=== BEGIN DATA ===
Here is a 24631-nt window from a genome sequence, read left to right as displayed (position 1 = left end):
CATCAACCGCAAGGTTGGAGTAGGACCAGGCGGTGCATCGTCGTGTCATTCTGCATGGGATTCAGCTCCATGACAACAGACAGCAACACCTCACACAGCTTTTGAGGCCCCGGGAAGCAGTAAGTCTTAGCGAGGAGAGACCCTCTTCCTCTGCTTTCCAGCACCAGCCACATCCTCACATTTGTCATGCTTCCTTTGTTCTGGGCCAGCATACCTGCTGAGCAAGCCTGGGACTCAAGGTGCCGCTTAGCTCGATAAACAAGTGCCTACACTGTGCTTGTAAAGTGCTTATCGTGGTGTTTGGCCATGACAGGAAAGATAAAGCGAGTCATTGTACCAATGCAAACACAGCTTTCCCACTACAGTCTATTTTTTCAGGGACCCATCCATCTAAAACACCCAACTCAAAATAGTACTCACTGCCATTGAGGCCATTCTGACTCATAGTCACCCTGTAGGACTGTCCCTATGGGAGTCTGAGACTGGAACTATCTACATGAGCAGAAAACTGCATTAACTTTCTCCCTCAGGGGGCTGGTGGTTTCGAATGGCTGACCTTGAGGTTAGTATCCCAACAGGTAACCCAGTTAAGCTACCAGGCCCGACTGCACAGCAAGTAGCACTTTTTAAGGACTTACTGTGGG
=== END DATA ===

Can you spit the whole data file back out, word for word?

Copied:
Here is a 24631-nt window from a genome sequence, read left to right as displayed (position 1 = left end):
CATCAACCGCAAGGTTGGAGTAGGACCAGGCGGTGCATCGTCGTGTCATTCTGCATGGGATTCAGCTCCATGACAACAGACAGCAACACCTCACACAGCTTTTGAGGCCCCGGGAAGCAGTAAGTCTTAGCGAGGAGAGACCCTCTTCCTCTGCTTTCCAGCACCAGCCACATCCTCACATTTGTCATGCTTCCTTTGTTCTGGGCCAGCATACCTGCTGAGCAAGCCTGGGACTCAAGGTGCCGCTTAGCTCGATAAACAAGTGCCTACACTGTGCTTGTAAAGTGCTTATCGTGGTGTTTGGCCATGACAGGAAAGATAAAGCGAGTCATTGTACCAATGCAAACACAGCTTTCCCACTACAGTCTATTTTTTCAGGGACCCATCCATCTAAAACACCCAACTCAAAATAGTACTCACTGCCATTGAGGCCATTCTGACTCATAGTCACCCTGTAGGACTGTCCCTATGGGAGTCTGAGACTGGAACTATCTACATGAGCAGAAAACTGCATTAACTTTCTCCCTCAGGGGGCTGGTGGTTTCGAATGGCTGACCTTGAGGTTAGTATCCCAACAGGTAACCCAGTTAAGCTACCAGGCCCGACTGCACAGCAAGTAGCACTTTTTAAGGACTTACTGTGGG